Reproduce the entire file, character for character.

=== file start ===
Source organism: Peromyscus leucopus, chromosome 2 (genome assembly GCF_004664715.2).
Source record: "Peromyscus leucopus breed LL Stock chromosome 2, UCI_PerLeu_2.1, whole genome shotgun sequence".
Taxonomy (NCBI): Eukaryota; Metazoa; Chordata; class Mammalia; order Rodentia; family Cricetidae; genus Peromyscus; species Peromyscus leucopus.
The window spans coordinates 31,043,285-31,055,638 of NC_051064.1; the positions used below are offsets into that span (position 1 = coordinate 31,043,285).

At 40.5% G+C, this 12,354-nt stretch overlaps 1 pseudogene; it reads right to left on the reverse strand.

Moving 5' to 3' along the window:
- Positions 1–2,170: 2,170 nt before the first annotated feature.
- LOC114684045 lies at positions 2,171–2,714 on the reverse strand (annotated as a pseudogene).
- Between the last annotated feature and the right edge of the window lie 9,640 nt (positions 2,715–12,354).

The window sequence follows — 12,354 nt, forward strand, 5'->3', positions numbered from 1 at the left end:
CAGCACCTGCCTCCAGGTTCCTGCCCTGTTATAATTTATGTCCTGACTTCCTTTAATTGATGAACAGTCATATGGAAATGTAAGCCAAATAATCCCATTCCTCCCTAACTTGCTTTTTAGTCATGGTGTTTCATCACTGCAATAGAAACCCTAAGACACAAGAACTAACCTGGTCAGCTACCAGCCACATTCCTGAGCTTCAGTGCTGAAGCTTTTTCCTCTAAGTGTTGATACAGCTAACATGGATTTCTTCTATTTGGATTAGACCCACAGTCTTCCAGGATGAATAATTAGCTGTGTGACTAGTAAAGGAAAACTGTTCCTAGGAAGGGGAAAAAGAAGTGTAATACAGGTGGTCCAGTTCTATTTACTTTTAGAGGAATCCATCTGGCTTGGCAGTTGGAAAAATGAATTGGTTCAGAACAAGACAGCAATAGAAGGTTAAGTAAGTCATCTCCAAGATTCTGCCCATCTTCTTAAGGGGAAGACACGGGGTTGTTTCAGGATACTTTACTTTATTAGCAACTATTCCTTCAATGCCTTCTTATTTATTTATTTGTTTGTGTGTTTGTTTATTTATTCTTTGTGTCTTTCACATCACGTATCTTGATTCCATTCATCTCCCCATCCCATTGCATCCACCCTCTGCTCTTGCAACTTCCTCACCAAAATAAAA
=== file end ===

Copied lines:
Source organism: Peromyscus leucopus, chromosome 2 (genome assembly GCF_004664715.2).
Source record: "Peromyscus leucopus breed LL Stock chromosome 2, UCI_PerLeu_2.1, whole genome shotgun sequence".
Taxonomy (NCBI): Eukaryota; Metazoa; Chordata; class Mammalia; order Rodentia; family Cricetidae; genus Peromyscus; species Peromyscus leucopus.
The window spans coordinates 31,043,285-31,055,638 of NC_051064.1; the positions used below are offsets into that span (position 1 = coordinate 31,043,285).

At 40.5% G+C, this 12,354-nt stretch overlaps 1 pseudogene; it reads right to left on the reverse strand.

Moving 5' to 3' along the window:
- Positions 1–2,170: 2,170 nt before the first annotated feature.
- LOC114684045 lies at positions 2,171–2,714 on the reverse strand (annotated as a pseudogene).
- Between the last annotated feature and the right edge of the window lie 9,640 nt (positions 2,715–12,354).

The window sequence follows — 12,354 nt, forward strand, 5'->3', positions numbered from 1 at the left end:
CAGCACCTGCCTCCAGGTTCCTGCCCTGTTATAATTTATGTCCTGACTTCCTTTAATTGATGAACAGTCATATGGAAATGTAAGCCAAATAATCCCATTCCTCCCTAACTTGCTTTTTAGTCATGGTGTTTCATCACTGCAATAGAAACCCTAAGACACAAGAACTAACCTGGTCAGCTACCAGCCACATTCCTGAGCTTCAGTGCTGAAGCTTTTTCCTCTAAGTGTTGATACAGCTAACATGGATTTCTTCTATTTGGATTAGACCCACAGTCTTCCAGGATGAATAATTAGCTGTGTGACTAGTAAAGGAAAACTGTTCCTAGGAAGGGGAAAAAGAAGTGTAATACAGGTGGTCCAGTTCTATTTACTTTTAGAGGAATCCATCTGGCTTGGCAGTTGGAAAAATGAATTGGTTCAGAACAAGACAGCAATAGAAGGTTAAGTAAGTCATCTCCAAGATTCTGCCCATCTTCTTAAGGGGAAGACACGGGGTTGTTTCAGGATACTTTACTTTATTAGCAACTATTCCTTCAATGCCTTCTTATTTATTTATTTGTTTGTGTGTTTGTTTATTTATTCTTTGTGTCTTTCACATCACGTATCTTGATTCCATTCATCTCCCCATCCCATTGCATCCACCCTCTGCTCTTGCAACTTCCTCACCAAAATAAAA